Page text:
Introduction and objectives: To systematically analyze and review the available evidence about the potential role of chronic administration of phosphodiesterase type 5 (PDE-5) inhibitors for the cure of erectile dysfunction (ED) based on clinical and basic science data. Methods: Analysis of published full-length papers that were identified with Medline and Cancerlit from January 1993 to September 2005. Abstracts published in the journals European Urology, the Journal of Urology, the International Journal of Impotence Research, and the Journal of Sexual Medicine as official proceedings of internationally known scientific societies held in the same time period were also assessed. Results: Chronic administration of PDE-5 inhibitors have reportedly been associated with increased persistent vascular and endothelial function-which represents a key factor in maintaining vascular tone and inducing vasodilation-by increasing the level of endothelial cGMP generated by activation of endothelial nitric oxide. Clinical studies have revealed a potential protective role of these compounds on endothelial function in short- and long-term assessments. Several studies based on animal models have provided direct experimental support for the role of PDE-5 inhibitors in improving the structure and function of the cavernosal tissue and have suggested potential molecular mechanisms involved. Conclusions: Although evidence increasingly supports the potential role of chronic administration of PDE-5 inhibitors for improving erectile function in patients affected by ED, long-term data are lacking. However, data available from animal models support the evidence of potential benefits induced on endothelial function by chronic exposure to PDE-5 inhibitors.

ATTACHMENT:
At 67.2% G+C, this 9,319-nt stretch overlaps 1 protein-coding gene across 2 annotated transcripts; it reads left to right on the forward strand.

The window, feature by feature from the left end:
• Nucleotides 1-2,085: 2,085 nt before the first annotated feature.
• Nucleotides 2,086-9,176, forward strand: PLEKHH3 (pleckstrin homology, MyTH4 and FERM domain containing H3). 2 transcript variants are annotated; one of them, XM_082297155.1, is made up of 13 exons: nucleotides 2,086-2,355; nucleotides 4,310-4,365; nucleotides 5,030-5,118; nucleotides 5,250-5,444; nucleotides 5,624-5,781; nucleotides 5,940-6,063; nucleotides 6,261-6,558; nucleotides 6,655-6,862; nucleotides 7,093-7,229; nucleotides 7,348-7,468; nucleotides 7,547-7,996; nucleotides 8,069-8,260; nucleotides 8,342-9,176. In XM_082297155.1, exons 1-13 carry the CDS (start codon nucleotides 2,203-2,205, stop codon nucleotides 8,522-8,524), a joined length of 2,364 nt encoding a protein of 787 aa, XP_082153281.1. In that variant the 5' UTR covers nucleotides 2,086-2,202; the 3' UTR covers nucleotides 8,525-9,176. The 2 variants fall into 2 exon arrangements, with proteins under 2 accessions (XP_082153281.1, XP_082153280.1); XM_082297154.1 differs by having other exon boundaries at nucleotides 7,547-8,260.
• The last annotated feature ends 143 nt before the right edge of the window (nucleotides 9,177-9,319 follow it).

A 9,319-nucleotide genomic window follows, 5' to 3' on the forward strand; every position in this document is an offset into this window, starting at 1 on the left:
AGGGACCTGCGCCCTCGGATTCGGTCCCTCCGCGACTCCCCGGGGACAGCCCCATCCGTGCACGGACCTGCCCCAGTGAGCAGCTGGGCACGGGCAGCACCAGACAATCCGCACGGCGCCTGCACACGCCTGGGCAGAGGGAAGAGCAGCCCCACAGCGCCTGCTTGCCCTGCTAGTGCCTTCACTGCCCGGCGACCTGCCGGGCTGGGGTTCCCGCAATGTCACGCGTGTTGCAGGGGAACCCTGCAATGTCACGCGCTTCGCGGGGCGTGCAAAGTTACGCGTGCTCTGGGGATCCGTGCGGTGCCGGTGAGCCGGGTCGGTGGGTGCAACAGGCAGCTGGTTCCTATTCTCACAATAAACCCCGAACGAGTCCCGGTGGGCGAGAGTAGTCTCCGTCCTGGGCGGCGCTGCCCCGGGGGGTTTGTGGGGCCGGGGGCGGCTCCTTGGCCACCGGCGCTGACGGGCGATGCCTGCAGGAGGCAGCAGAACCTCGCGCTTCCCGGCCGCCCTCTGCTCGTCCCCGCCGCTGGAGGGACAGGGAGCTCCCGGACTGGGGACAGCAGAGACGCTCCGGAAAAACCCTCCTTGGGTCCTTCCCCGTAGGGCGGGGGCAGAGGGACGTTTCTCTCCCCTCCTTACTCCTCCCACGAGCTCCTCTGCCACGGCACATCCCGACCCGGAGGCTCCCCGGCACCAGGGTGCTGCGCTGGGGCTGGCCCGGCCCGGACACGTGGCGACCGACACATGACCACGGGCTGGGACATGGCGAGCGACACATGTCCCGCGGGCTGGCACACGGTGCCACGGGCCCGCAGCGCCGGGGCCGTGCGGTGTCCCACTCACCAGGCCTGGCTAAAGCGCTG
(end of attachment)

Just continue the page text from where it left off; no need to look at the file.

- Endothelial dysfunction
- Erectile dysfunction
- Phosphodiesterase type 5 inhibitors
- Radical prostatectomy
ASJC Scopus subject areas